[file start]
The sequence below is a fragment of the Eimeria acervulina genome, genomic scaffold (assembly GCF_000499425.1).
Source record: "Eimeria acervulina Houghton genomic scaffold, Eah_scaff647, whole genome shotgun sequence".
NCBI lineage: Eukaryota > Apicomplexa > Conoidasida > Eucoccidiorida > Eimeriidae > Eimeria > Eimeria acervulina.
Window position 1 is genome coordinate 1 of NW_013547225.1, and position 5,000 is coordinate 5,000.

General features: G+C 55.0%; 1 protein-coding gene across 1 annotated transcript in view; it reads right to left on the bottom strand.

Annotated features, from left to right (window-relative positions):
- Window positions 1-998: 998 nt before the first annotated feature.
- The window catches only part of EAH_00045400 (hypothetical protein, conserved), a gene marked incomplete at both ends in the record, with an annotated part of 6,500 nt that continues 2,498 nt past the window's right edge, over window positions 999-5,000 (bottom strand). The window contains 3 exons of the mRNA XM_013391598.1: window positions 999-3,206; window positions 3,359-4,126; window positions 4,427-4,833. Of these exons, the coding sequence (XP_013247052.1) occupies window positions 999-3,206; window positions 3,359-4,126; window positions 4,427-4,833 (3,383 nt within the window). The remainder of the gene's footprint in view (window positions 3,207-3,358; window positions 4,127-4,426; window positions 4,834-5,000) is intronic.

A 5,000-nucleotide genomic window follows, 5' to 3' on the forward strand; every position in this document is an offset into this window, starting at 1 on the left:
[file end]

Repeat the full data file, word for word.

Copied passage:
The sequence below is a fragment of the Eimeria acervulina genome, genomic scaffold (assembly GCF_000499425.1).
Source record: "Eimeria acervulina Houghton genomic scaffold, Eah_scaff647, whole genome shotgun sequence".
NCBI lineage: Eukaryota > Apicomplexa > Conoidasida > Eucoccidiorida > Eimeriidae > Eimeria > Eimeria acervulina.
Window position 1 is genome coordinate 1 of NW_013547225.1, and position 5,000 is coordinate 5,000.

General features: G+C 55.0%; 1 protein-coding gene across 1 annotated transcript in view; it reads right to left on the bottom strand.

Annotated features, from left to right (window-relative positions):
- Window positions 1-998: 998 nt before the first annotated feature.
- The window catches only part of EAH_00045400 (hypothetical protein, conserved), a gene marked incomplete at both ends in the record, with an annotated part of 6,500 nt that continues 2,498 nt past the window's right edge, over window positions 999-5,000 (bottom strand). The window contains 3 exons of the mRNA XM_013391598.1: window positions 999-3,206; window positions 3,359-4,126; window positions 4,427-4,833. Of these exons, the coding sequence (XP_013247052.1) occupies window positions 999-3,206; window positions 3,359-4,126; window positions 4,427-4,833 (3,383 nt within the window). The remainder of the gene's footprint in view (window positions 3,207-3,358; window positions 4,127-4,426; window positions 4,834-5,000) is intronic.

A 5,000-nucleotide genomic window follows, 5' to 3' on the forward strand; every position in this document is an offset into this window, starting at 1 on the left: